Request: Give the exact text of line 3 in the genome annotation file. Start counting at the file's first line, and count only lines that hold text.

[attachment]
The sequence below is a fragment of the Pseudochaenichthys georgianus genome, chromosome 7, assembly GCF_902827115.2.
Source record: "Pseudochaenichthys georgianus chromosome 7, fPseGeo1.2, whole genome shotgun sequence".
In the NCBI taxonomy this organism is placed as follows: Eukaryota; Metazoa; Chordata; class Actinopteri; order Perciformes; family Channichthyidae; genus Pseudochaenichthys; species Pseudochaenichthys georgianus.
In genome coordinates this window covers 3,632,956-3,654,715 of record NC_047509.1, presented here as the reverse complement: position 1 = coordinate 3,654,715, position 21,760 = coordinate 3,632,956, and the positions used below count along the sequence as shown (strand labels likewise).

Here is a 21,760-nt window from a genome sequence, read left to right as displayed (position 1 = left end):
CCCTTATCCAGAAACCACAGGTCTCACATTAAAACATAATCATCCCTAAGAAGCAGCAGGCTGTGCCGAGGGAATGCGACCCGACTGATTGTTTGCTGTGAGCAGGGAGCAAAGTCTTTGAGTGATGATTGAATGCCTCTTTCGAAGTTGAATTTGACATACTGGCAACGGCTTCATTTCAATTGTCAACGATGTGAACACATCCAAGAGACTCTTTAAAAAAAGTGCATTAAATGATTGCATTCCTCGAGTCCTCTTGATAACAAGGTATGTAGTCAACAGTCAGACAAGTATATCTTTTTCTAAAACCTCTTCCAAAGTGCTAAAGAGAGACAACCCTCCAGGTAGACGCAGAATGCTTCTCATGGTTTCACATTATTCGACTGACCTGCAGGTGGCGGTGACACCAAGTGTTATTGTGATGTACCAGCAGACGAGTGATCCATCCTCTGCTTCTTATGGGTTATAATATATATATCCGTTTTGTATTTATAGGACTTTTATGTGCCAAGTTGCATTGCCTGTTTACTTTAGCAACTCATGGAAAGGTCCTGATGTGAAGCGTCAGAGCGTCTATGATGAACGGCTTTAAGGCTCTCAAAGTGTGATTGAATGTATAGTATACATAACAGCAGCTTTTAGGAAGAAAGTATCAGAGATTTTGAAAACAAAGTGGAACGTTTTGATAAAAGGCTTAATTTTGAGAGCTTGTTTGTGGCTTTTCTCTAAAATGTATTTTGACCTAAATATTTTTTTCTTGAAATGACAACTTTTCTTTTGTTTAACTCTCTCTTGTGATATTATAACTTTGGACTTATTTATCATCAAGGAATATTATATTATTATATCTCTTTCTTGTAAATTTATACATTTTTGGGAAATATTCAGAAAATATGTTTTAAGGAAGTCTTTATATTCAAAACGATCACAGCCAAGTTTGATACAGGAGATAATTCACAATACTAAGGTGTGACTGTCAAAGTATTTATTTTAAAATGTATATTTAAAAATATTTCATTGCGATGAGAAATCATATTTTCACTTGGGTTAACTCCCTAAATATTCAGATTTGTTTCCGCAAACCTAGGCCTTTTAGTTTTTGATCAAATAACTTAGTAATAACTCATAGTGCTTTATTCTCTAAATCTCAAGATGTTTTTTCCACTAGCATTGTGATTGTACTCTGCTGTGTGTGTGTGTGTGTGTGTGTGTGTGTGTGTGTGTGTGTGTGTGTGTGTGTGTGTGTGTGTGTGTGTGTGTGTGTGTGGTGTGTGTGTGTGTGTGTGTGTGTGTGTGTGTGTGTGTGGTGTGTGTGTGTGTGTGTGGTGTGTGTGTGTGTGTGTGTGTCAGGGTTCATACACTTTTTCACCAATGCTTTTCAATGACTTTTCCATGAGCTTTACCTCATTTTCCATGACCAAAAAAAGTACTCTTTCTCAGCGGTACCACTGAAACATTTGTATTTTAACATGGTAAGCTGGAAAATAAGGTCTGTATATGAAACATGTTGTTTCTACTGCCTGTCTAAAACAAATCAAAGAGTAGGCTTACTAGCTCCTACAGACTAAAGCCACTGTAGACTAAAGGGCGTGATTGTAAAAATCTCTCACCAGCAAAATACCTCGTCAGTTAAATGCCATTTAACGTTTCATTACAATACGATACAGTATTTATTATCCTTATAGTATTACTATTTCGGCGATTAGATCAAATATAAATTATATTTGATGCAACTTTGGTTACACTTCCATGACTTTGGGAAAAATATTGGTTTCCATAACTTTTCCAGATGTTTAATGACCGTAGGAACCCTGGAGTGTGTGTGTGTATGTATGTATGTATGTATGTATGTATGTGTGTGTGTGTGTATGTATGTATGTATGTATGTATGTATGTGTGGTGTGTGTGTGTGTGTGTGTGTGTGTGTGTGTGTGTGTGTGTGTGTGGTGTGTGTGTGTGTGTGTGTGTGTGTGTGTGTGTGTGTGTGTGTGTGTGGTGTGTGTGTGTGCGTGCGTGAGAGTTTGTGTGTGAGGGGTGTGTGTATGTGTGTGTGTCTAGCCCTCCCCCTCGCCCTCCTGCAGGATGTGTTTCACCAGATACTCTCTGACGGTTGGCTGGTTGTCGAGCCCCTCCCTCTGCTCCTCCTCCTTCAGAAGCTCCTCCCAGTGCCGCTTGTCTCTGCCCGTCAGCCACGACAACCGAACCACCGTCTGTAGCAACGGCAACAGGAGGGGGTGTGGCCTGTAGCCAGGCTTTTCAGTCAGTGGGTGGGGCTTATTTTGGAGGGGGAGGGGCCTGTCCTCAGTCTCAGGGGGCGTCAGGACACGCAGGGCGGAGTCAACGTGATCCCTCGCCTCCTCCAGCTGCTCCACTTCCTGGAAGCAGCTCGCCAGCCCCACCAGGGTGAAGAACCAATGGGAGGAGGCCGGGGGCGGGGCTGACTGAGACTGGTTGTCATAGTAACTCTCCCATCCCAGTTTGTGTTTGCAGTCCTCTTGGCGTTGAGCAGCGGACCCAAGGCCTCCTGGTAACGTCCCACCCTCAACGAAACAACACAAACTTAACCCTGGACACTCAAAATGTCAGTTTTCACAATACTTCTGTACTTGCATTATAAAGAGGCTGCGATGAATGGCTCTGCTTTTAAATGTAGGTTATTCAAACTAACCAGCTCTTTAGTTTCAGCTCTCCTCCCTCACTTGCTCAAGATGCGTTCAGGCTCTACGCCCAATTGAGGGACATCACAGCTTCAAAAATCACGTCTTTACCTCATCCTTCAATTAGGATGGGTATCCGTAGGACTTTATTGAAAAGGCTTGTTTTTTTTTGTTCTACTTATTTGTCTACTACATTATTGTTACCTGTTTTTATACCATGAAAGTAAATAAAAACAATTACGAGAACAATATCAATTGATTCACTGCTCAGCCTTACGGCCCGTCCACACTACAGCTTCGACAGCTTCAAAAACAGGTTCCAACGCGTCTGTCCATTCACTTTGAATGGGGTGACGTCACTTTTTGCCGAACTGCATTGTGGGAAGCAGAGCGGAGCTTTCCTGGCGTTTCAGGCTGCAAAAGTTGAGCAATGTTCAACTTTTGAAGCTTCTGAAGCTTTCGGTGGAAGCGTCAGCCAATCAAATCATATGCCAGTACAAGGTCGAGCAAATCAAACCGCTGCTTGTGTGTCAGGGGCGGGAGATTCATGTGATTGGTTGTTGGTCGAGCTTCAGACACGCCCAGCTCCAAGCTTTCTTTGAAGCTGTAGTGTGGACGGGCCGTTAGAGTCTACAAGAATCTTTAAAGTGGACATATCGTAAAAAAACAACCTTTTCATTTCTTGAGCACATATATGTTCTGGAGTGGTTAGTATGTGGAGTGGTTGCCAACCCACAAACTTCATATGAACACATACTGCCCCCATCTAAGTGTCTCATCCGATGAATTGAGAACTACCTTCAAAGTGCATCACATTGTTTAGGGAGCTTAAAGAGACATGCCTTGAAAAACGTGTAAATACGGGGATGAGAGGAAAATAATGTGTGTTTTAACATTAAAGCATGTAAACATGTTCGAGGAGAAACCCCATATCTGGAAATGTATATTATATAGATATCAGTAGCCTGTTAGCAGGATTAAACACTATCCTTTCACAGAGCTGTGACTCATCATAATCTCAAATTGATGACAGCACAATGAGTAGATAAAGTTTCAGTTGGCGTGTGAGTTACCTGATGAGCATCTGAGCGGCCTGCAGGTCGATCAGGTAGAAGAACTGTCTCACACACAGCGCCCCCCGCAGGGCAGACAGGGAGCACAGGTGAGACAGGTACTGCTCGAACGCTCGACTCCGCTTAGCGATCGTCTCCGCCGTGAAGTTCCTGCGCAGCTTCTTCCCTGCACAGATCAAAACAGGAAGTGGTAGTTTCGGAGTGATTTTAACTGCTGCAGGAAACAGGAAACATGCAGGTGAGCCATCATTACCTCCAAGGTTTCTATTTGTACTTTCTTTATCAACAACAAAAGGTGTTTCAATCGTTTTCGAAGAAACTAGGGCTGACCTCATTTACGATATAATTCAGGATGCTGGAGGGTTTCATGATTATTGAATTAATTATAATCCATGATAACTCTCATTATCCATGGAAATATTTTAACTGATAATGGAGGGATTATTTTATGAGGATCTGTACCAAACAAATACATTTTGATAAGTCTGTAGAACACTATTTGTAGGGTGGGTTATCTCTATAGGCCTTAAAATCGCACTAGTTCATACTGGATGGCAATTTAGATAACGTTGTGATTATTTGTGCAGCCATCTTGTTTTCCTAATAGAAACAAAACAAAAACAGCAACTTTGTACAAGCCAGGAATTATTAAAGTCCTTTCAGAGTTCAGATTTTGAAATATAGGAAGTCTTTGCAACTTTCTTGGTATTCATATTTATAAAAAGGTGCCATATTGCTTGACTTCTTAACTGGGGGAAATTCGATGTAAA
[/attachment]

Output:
In the NCBI taxonomy this organism is placed as follows: Eukaryota; Metazoa; Chordata; class Actinopteri; order Perciformes; family Channichthyidae; genus Pseudochaenichthys; species Pseudochaenichthys georgianus.